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Oil prices edge higher on storm-driven output cuts, COVID-19 weighs

Crude oil prices rose on Tuesday, supported by production cuts in the U.S. Gulf Coast as Tropical Storm Laura was forecast to become a major hurricane, while rising coronavirus cases in Asia and Europe capped gains.

Brent crude oil futures added 37 cents, or 0.82%, to $45.50 a barrel by 1048 GMT and U.S. West Texas Intermediate crude rose 15 cents, or 0.35%, to $42.77 a barrel.

However, the risk of a major double hit has lessened. Storm Laura was still expected to become a major hurricane but storm Marco has weakened and was likely to dissipate by early Wednesday, the National Hurricane Center said.

Producers have shut more than 1.5 million barrels per day of Gulf Coast offshore oil production, nearly 14% of the nation’s total output.

A U.S. infectious diseases specialist said on Monday that rushing out vaccines could undermine trials of other promising candidates, following a boost to markets after U.S. regulators authorised the use of blood plasma from recovered COVID-19 patients as a treatment. Europe is also seeing a rise in coronavirus cases, including re-infection. Two re-infections were reported in Europe and one in Hong Kong this week.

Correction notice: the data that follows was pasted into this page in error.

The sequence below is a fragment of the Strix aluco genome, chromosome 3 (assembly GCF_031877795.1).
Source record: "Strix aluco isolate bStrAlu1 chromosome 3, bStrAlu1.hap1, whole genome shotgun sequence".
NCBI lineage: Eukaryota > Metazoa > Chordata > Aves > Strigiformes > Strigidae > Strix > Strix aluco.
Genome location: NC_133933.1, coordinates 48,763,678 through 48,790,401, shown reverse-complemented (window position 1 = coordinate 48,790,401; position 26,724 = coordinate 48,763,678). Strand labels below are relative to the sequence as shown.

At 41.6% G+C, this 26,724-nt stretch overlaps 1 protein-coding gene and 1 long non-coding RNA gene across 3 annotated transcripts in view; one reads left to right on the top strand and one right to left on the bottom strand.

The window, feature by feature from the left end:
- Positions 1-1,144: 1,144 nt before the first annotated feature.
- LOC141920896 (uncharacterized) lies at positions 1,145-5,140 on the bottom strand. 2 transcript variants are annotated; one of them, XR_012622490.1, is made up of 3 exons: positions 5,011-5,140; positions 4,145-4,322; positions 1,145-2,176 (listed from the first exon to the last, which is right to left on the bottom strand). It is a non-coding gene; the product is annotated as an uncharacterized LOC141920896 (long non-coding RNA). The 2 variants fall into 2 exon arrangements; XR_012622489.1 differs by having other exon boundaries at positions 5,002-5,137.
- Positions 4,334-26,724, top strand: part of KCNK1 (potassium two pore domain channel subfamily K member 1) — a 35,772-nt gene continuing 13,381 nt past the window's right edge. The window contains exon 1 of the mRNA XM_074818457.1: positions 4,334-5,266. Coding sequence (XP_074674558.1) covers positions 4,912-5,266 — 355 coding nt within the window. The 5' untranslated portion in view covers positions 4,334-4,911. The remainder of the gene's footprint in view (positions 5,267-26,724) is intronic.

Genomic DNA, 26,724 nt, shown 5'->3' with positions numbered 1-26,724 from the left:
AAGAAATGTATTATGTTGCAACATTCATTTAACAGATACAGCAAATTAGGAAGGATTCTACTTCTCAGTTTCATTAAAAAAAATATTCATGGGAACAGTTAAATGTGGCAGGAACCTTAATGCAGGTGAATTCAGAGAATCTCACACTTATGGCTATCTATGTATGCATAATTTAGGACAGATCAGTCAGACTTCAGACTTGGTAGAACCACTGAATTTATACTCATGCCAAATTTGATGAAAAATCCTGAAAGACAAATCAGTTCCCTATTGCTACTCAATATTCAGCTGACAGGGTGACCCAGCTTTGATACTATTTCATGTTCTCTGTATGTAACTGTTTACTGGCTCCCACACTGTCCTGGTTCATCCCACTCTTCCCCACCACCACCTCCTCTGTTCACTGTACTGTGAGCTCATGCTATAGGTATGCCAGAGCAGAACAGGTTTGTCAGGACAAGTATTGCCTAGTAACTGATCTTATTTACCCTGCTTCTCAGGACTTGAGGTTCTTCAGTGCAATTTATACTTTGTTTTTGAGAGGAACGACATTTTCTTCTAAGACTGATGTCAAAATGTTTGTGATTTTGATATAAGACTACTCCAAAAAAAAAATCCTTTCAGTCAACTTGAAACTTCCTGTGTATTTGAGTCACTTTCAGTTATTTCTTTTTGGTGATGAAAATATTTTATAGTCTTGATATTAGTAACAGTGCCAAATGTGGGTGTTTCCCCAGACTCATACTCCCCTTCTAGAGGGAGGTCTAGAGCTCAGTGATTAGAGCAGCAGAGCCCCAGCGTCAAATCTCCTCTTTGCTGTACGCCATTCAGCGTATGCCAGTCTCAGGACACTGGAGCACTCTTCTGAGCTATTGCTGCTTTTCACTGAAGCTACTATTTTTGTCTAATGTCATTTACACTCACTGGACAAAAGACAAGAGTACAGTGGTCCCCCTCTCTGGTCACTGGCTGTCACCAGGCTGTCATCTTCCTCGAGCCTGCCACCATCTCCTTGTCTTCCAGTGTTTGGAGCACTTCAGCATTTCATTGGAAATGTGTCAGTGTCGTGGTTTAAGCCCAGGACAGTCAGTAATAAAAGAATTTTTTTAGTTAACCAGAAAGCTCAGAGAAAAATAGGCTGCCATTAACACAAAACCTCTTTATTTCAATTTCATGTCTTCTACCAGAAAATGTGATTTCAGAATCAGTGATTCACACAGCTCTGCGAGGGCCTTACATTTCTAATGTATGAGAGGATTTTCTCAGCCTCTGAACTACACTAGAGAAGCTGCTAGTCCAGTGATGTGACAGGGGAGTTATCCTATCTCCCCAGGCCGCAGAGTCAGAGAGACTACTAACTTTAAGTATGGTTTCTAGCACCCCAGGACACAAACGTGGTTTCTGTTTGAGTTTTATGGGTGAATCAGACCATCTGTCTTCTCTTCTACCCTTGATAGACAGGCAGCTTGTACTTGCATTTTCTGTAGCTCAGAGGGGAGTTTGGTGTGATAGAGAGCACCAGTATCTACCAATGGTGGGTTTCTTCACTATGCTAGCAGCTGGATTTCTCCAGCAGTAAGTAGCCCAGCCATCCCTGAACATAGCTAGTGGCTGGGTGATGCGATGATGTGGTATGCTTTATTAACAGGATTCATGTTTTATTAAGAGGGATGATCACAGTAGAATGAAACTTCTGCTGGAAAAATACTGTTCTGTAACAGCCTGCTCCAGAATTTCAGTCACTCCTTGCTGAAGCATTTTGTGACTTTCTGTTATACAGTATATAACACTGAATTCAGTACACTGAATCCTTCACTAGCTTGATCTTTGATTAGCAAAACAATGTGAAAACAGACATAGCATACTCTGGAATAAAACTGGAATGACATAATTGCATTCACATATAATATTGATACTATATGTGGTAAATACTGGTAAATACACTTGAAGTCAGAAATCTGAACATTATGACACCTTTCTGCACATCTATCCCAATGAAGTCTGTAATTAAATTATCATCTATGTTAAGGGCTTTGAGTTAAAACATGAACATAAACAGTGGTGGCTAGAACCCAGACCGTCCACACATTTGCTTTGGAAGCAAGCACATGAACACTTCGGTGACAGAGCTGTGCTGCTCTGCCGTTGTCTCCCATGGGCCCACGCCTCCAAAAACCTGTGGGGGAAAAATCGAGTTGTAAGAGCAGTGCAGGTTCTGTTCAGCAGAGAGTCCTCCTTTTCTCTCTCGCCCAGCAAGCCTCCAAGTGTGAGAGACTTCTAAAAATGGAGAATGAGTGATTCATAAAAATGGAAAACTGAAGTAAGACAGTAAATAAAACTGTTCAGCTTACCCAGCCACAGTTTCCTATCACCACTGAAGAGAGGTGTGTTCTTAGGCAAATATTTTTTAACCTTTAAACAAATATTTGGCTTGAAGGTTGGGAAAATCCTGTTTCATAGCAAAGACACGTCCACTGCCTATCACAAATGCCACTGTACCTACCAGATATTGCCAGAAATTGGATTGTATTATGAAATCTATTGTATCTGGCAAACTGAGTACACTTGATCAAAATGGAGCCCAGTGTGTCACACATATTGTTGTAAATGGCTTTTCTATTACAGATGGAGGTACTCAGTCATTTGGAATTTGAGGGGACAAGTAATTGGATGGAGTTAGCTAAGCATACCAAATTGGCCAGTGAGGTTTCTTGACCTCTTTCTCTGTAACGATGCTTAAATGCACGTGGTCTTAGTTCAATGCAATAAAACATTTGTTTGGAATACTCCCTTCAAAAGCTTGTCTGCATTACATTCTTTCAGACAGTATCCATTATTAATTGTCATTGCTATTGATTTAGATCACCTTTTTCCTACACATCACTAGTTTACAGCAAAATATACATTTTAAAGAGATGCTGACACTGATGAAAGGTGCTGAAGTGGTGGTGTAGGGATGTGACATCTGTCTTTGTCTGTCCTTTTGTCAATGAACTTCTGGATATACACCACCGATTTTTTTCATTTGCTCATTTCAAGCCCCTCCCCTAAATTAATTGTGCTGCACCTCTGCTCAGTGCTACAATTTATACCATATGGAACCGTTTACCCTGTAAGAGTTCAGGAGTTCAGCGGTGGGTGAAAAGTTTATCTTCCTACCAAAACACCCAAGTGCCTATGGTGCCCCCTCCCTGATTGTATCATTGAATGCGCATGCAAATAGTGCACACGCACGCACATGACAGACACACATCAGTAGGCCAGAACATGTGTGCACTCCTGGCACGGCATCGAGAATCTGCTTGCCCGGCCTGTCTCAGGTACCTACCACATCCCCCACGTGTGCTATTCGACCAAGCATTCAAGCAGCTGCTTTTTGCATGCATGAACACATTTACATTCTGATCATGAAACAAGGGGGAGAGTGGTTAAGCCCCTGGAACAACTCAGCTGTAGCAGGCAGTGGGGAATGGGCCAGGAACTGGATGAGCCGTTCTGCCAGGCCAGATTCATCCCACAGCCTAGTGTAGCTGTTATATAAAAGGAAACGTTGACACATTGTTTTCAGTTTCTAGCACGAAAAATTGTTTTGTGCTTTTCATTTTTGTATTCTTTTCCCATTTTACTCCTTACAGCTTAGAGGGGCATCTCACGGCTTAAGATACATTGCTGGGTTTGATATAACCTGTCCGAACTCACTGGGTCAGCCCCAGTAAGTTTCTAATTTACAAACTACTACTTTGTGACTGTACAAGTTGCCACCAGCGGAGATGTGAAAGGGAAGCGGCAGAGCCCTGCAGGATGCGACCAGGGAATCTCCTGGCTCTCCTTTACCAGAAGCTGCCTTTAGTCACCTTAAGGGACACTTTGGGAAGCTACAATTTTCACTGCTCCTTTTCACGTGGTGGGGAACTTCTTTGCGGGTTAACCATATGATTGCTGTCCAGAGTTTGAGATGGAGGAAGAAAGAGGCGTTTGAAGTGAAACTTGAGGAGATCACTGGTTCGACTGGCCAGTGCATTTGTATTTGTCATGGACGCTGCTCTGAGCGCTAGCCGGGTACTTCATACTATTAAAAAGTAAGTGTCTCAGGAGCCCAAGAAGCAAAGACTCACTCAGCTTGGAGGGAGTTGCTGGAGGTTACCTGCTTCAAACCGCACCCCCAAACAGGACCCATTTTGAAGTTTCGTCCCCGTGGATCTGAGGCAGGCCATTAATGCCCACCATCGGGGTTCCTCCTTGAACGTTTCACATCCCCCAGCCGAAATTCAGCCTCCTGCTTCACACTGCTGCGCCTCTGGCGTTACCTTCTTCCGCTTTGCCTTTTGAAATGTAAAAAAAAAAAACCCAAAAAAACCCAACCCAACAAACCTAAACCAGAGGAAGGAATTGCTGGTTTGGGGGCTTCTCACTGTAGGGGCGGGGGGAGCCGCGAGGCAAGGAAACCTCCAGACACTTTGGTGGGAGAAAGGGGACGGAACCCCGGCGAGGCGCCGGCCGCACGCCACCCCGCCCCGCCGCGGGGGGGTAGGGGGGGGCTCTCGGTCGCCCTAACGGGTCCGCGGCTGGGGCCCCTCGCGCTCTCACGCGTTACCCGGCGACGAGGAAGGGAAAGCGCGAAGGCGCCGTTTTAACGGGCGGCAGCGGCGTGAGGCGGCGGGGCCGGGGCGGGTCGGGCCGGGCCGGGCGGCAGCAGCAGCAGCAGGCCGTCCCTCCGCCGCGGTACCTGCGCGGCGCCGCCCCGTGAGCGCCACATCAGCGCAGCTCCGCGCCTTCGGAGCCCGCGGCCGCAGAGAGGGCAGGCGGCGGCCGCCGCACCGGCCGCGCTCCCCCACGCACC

Elsewhere, U.S. and Chinese trade officials have reaffirmed their commitment to a Phase 1 trade deal, giving a boost to financial markets on Tuesday.

Meanwhile U.S. crude oil stockpiles likely fell for a fifth straight week, while refined product inventories also decreased last week, a preliminary Reuters poll showed on Monday.

Oil prices edge higher on storm-driven output cuts, COVID-19 weighs, Reuters, Aug 25

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